Lets all follow his example if we're able :twothumbsup:
Sabbe dhamma nalam abhinivesaya

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Re: Paying For The Dhamma

Postby Nikaya35 » Fri Mar 25, 2011 4:47 pm

The Dharma should be free

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Re: Paying For The Dhamma

Postby tiltbillings » Fri Mar 25, 2011 4:51 pm

maitreya31 wrote:The Dharma should be free
Are you willing to support it so that it is free?
This being is bound to samsara, kamma is his means for going beyond.
SN I, 38.

Ar scáth a chéile a mhaireas na daoine.
People live in one another’s shelter.

dheamhan a fhios agam

"We eat cold eels and think distant thoughts." -- Jack Johnson

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Re: Paying For The Dhamma

Postby cooran » Fri Mar 25, 2011 5:47 pm

Hello tilt,

Those who are committed Dhammafarers will support the Buddha’s Dhamma via salary/bank deductions or as donations to institutions or teachers, or by service.
It isn’t difficult – though the ‘service’ aspect certainly takes time, and includes mundane things like grass cutting and gardening at the Monastery, helping maintain the book borrowing library records , donating books, taking out Dana as per a roster for the monks, cleaning, transporting monks etc. I do these things.
What are you willing to do, Tilt?

With metta
Chris
---The trouble is that you think you have time---
---Worry is the Interest, paid in advance, on a debt you may never owe---
---It's not what happens to you in life that is important ~ it's what you do with it ---

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Re: Paying For The Dhamma

Postby tiltbillings » Fri Mar 25, 2011 5:55 pm

cooran wrote:What are you willing to do, Tilt?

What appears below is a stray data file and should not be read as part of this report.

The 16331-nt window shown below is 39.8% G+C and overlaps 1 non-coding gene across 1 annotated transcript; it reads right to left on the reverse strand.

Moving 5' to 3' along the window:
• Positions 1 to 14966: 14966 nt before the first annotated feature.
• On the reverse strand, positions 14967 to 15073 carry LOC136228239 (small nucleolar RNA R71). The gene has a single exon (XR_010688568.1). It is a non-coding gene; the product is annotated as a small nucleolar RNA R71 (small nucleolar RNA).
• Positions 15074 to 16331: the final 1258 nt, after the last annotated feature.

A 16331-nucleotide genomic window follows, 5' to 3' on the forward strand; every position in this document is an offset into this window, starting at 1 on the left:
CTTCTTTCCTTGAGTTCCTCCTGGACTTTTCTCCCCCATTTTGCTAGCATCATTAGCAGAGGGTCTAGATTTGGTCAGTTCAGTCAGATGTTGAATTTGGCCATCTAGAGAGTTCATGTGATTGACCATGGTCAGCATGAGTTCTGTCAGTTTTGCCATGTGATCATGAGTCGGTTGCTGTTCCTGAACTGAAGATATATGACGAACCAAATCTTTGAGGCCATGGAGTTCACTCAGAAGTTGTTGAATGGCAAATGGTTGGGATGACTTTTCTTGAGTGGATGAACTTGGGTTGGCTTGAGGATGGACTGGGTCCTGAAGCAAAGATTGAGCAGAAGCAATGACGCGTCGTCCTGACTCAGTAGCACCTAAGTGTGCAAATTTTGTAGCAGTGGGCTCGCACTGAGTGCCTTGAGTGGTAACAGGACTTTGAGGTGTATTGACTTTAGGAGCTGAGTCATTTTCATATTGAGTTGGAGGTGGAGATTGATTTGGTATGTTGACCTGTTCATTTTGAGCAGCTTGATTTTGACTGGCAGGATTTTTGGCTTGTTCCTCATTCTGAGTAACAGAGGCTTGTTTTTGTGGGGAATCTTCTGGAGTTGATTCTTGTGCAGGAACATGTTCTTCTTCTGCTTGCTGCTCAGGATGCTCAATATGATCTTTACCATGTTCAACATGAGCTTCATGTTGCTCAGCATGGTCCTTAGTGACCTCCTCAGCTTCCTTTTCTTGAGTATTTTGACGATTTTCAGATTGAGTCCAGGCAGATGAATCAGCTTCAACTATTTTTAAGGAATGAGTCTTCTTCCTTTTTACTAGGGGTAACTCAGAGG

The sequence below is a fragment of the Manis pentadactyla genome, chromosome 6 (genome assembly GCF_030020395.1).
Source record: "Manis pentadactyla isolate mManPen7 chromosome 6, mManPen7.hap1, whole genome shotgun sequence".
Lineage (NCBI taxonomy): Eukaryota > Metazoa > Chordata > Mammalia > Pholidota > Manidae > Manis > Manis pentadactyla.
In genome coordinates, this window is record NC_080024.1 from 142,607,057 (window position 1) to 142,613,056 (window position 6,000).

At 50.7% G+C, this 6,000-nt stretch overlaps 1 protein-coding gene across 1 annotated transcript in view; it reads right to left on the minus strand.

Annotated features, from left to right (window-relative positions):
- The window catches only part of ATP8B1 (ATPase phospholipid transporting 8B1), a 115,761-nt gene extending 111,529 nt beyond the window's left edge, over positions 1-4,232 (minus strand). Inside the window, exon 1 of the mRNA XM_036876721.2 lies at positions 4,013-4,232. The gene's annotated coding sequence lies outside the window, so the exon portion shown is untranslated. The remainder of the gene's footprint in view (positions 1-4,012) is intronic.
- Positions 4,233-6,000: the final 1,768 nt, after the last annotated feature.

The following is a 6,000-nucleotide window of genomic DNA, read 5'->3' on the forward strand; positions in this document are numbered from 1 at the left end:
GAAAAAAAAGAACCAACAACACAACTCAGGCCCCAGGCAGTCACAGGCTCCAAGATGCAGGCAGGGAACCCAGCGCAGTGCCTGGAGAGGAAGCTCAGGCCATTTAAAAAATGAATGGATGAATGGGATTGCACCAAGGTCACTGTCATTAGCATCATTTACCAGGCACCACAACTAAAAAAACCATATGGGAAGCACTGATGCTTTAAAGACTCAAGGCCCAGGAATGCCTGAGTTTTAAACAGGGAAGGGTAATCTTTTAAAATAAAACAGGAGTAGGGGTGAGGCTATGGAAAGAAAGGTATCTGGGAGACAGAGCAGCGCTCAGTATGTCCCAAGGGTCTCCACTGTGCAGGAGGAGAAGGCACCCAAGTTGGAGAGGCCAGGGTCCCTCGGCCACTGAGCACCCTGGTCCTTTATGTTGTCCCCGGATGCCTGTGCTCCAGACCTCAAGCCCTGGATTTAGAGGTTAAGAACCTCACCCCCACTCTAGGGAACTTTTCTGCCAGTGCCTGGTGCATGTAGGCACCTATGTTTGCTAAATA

The point is that free Dhamma is not free. Someone pays for it in some way or other, always.

What am I willing to do? A little pointy here are we? I give regualarly to a Dhamma center that in turn helps keep the teaching affordable to those who have little or no money. What do you do?
This being is bound to samsara, kamma is his means for going beyond.
SN I, 38.

Ar scáth a chéile a mhaireas na daoine.
People live in one another’s shelter.

dheamhan a fhios agam

"We eat cold eels and think distant thoughts." -- Jack Johnson

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cooran
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Re: Paying For The Dhamma

Postby cooran » Fri Mar 25, 2011 7:58 pm

Hello tilt,

Everything in my post above yours - service and donations(as stated already). Additionally serving on the Management Committee which involved additional meetings and the taking and disseminating of Minutes, being available for phone contact during the day for the Abbot/Committee if additional duties are required.
The financial donations here and to other buddhist organisations, at present, don’t require any time or effort – just a little budgeting and the signing of a cheque or the clicking of a button on the internet. It is the physical effort and time, out of a busy work and social schedule that requires a certain determination.

With metta
Chris
---The trouble is that you think you have time---
---Worry is the Interest, paid in advance, on a debt you may never owe---
---It's not what happens to you in life that is important ~ it's what you do with it ---

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Re: Paying For The Dhamma

Postby tiltbillings » Fri Mar 25, 2011 10:27 pm

cooran wrote:Hello tilt,

Everything in my post above yours - service and donations(as stated already). Additionally serving on the Management Committee which involved additional meetings and the taking and disseminating of Minutes, being available for phone contact during the day for the Abbot/Committee if additional duties are required.